In most kids’ minds, dads are trailblazers, superheroes, and all-star fixers and menders of broken toys and broken hearts. Celebrate that high-wattage wonderfulness this weekend!
Of course, that awe flows the other way too. Along with its trials and challenges, fatherhood has long provided heart-brimming-over inspiration. Mental Floss offers some fun facts about fathers famous and not-so-famous across the ages, compiled by Mangesh Hattikudur and Jason English, in a piece titled “15 Dad Facts for Father’s Day.” For example, did you know that Stevie Wonder’s hit song “Isn’t She Lovely?” was about his newborn daughter? Or that “A.A. Milne created Winnie the Pooh for his son, Christopher Robin?”
What’s the best way to create a special Father’s Day? The answer is as different as dads are—with a few shared threads. A New York Post article this week, “What Dads Actually Want for Father’s Day,” by Tyler Schmall, SWNS, reports on a new survey of 2,000 dads, which revealed that “three in four dads (76 percent) prefer an experience over a physical gift for Father’s Day.”
While taking in a ball game with the entire family sounds like big fun to more than one-third of those dads, “one in three easy-to-please dads say they just want to be able to watch whatever they want on the TV.” (What, just one TV?)
Daniel Kline, in an article reprinted by the Motley Fool, noted that “Father’s Day spending has skyrocketed since 2009, when only $6. 6 billion was spent on the holiday honoring dads.” However, “Spending in 2019 is set to hit a record $16 billion, according to an annual survey conducted by that National Retail Federation…” In apparent support of that desire for “experience,” the article notes that the most money will be spent on “special outings.”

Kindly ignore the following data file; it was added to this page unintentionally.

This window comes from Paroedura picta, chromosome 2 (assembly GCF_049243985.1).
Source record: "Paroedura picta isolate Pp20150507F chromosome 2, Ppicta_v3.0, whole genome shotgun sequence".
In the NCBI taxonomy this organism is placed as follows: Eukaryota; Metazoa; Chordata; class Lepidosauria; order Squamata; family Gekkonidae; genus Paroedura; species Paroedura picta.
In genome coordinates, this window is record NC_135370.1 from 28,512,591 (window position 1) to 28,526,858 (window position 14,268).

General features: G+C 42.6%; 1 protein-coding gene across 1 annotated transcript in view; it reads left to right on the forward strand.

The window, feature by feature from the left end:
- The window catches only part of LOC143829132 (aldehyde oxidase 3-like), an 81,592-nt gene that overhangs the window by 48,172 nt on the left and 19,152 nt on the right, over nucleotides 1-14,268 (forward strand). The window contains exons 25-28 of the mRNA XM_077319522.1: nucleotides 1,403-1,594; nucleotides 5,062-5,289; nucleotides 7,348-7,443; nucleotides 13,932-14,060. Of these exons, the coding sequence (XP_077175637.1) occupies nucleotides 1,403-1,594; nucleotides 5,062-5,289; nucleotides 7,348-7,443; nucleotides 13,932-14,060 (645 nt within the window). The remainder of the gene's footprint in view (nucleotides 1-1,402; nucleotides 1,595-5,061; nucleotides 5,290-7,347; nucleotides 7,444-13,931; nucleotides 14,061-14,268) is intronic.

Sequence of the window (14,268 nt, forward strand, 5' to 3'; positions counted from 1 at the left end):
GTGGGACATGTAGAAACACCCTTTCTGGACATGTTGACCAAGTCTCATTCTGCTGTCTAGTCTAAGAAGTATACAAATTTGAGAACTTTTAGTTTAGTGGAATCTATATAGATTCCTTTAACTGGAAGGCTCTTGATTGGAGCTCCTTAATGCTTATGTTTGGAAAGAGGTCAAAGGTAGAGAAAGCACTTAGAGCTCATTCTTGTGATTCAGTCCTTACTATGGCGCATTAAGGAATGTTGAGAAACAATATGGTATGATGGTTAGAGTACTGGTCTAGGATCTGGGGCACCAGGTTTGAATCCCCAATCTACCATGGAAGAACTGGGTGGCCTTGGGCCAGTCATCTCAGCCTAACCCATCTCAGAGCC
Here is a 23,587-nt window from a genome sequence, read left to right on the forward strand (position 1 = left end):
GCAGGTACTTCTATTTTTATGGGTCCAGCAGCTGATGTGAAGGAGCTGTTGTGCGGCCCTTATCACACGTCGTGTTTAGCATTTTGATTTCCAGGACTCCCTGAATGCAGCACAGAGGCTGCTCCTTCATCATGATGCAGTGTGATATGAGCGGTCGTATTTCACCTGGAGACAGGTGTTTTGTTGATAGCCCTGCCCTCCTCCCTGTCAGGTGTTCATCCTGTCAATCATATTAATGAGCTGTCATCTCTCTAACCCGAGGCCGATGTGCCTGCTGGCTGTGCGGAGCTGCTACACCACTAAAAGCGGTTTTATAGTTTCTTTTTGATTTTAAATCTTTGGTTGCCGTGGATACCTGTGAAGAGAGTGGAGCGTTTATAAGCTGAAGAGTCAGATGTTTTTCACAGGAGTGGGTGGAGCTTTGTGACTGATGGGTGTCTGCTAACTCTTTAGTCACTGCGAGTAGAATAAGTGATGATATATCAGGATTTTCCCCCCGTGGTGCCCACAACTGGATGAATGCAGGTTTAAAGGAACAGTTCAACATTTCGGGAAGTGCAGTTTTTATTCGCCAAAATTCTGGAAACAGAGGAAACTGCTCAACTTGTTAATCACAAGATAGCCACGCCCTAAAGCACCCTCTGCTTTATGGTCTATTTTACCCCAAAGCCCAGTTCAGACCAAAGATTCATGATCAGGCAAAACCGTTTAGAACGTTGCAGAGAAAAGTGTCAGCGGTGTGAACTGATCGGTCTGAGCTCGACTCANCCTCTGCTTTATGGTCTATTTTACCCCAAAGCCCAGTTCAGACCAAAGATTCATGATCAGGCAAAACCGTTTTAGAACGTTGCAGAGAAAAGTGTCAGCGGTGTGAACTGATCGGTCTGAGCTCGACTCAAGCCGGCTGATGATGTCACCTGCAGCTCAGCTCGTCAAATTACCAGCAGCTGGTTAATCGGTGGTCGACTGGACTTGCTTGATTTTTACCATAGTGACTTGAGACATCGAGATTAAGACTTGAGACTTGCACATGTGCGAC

Whether taking dad out to the ballgame or letting him nap through the seventh-inning stretch from the comfort of home, Woman’s Day offers lots and lots of Father’s Day ideas, from “affordable gifts he really wants” to BBQ recipes to cake ideas to “fun activities you can easily plan.”
If the goal is to share some family time, the timing of Father’s Day, falling just after Flag Day (June 14) and a couple weeks before Independence Day, seems a good time to play a few rounds of State of Confusion. Available as an iOS app, Android app, Mac app, and Windows download, this great little game is fun for both kids and grown-ups. Players can start with learning key facts about the 50 states, including state capitals, state abbreviations, state flowers, state birds, state flags, and state nicknames. It includes a USA puzzle—perfect for learning the state names, their location, and which states are next to each other. Then up the ante by selecting Quiz mode. Geography, memory, and visual perception skills get a workout while increasing knowledge of the U.S. and promoting social studies success for kids. (It’s also a good way to prompt stories of road trips past or those yet to come!)
Planning a camping trip—maybe even just tenting in the backyard to “practice” or stargaze? Bedtime Alphabet Flash Cards for preschoolers and kindergartners come to life at night! Use the handy- mini flashlight included in the package to shine light through the clever cutouts. Watch uppercase letters and shapes dance (indoors or outdoors) on room or tent floors, walls, and ceilings. Shadowplay with Daddy just adds to the fun.
As another option, even the littlest family members can join in gameplay with a trio of I Try Skill Cards for toddlers and early preschoolers. Cute, bold designs and large, easy-to-grasp cards with rounded corners make learning letters, numbers, shapes, and sounds fun! These cards build early reading and writing skills and develop fine motor skills.
Back in April Country Living magazine published some great Father’s Day-focused quotes, saying that “although dad might insist he doesn’t need anything, simply jotting” one of these in a “carefully chosen card and pairing it with a thoughtful gift will really make him feel loved.”
One of the most endearing just might be this one: “I love my father as the stars. He’s a bright shining example and a happy twinkling in my heart.”—Terri Guillemets
With so many great ways to honor—and reflect—Dad’s light, listen to what he would love, then let kids’ imagination and enthusiasm guide the way.